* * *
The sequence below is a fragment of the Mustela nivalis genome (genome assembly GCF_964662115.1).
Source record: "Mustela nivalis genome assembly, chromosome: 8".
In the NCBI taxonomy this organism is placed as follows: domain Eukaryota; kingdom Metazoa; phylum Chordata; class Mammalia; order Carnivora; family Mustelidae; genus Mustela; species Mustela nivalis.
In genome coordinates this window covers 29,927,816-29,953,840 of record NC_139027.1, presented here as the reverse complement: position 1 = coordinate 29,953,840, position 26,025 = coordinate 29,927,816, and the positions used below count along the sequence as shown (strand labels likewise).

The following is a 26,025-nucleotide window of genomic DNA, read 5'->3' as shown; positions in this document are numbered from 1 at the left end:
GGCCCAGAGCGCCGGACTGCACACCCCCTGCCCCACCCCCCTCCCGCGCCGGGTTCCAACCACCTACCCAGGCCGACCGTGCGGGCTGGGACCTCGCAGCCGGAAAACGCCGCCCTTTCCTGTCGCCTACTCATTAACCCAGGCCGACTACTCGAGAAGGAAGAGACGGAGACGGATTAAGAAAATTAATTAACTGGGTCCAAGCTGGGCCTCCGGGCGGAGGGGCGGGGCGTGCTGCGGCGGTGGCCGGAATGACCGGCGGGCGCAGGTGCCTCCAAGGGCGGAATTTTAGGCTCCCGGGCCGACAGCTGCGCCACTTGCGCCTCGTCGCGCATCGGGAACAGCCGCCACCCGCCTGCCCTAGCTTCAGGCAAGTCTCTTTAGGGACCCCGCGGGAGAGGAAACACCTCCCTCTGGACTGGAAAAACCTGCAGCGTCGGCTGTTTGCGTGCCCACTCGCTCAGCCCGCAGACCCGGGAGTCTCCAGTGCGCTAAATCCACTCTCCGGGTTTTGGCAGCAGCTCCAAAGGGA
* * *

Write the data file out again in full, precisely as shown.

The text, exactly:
The sequence below is a fragment of the Mustela nivalis genome (genome assembly GCF_964662115.1).
Source record: "Mustela nivalis genome assembly, chromosome: 8".
In the NCBI taxonomy this organism is placed as follows: domain Eukaryota; kingdom Metazoa; phylum Chordata; class Mammalia; order Carnivora; family Mustelidae; genus Mustela; species Mustela nivalis.
In genome coordinates this window covers 29,927,816-29,953,840 of record NC_139027.1, presented here as the reverse complement: position 1 = coordinate 29,953,840, position 26,025 = coordinate 29,927,816, and the positions used below count along the sequence as shown (strand labels likewise).

The following is a 26,025-nucleotide window of genomic DNA, read 5'->3' as shown; positions in this document are numbered from 1 at the left end:
GGCCCAGAGCGCCGGACTGCACACCCCCTGCCCCACCCCCCTCCCGCGCCGGGTTCCAACCACCTACCCAGGCCGACCGTGCGGGCTGGGACCTCGCAGCCGGAAAACGCCGCCCTTTCCTGTCGCCTACTCATTAACCCAGGCCGACTACTCGAGAAGGAAGAGACGGAGACGGATTAAGAAAATTAATTAACTGGGTCCAAGCTGGGCCTCCGGGCGGAGGGGCGGGGCGTGCTGCGGCGGTGGCCGGAATGACCGGCGGGCGCAGGTGCCTCCAAGGGCGGAATTTTAGGCTCCCGGGCCGACAGCTGCGCCACTTGCGCCTCGTCGCGCATCGGGAACAGCCGCCACCCGCCTGCCCTAGCTTCAGGCAAGTCTCTTTAGGGACCCCGCGGGAGAGGAAACACCTCCCTCTGGACTGGAAAAACCTGCAGCGTCGGCTGTTTGCGTGCCCACTCGCTCAGCCCGCAGACCCGGGAGTCTCCAGTGCGCTAAATCCACTCTCCGGGTTTTGGCAGCAGCTCCAAAGGGA